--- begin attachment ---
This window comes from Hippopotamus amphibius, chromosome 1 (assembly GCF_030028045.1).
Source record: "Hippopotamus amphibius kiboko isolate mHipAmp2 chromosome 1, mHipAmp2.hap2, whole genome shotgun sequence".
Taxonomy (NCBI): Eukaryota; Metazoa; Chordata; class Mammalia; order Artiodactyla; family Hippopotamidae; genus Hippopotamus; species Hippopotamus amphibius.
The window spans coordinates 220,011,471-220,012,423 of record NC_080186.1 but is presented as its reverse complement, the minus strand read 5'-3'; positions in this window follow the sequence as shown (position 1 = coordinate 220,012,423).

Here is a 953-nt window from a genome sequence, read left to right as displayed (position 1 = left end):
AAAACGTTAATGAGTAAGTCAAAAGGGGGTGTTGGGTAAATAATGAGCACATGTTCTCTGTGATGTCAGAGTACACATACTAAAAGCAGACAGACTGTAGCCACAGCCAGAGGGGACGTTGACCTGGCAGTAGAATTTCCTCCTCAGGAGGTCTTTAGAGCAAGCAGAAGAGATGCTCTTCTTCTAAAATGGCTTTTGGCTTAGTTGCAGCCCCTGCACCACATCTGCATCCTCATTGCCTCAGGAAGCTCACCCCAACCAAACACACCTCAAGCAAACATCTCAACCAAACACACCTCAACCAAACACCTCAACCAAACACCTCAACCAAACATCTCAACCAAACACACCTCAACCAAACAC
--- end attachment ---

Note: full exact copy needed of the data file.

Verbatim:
This window comes from Hippopotamus amphibius, chromosome 1 (assembly GCF_030028045.1).
Source record: "Hippopotamus amphibius kiboko isolate mHipAmp2 chromosome 1, mHipAmp2.hap2, whole genome shotgun sequence".
Taxonomy (NCBI): Eukaryota; Metazoa; Chordata; class Mammalia; order Artiodactyla; family Hippopotamidae; genus Hippopotamus; species Hippopotamus amphibius.
The window spans coordinates 220,011,471-220,012,423 of record NC_080186.1 but is presented as its reverse complement, the minus strand read 5'-3'; positions in this window follow the sequence as shown (position 1 = coordinate 220,012,423).

Here is a 953-nt window from a genome sequence, read left to right as displayed (position 1 = left end):
AAAACGTTAATGAGTAAGTCAAAAGGGGGTGTTGGGTAAATAATGAGCACATGTTCTCTGTGATGTCAGAGTACACATACTAAAAGCAGACAGACTGTAGCCACAGCCAGAGGGGACGTTGACCTGGCAGTAGAATTTCCTCCTCAGGAGGTCTTTAGAGCAAGCAGAAGAGATGCTCTTCTTCTAAAATGGCTTTTGGCTTAGTTGCAGCCCCTGCACCACATCTGCATCCTCATTGCCTCAGGAAGCTCACCCCAACCAAACACACCTCAAGCAAACATCTCAACCAAACACACCTCAACCAAACACCTCAACCAAACACCTCAACCAAACATCTCAACCAAACACACCTCAACCAAACAC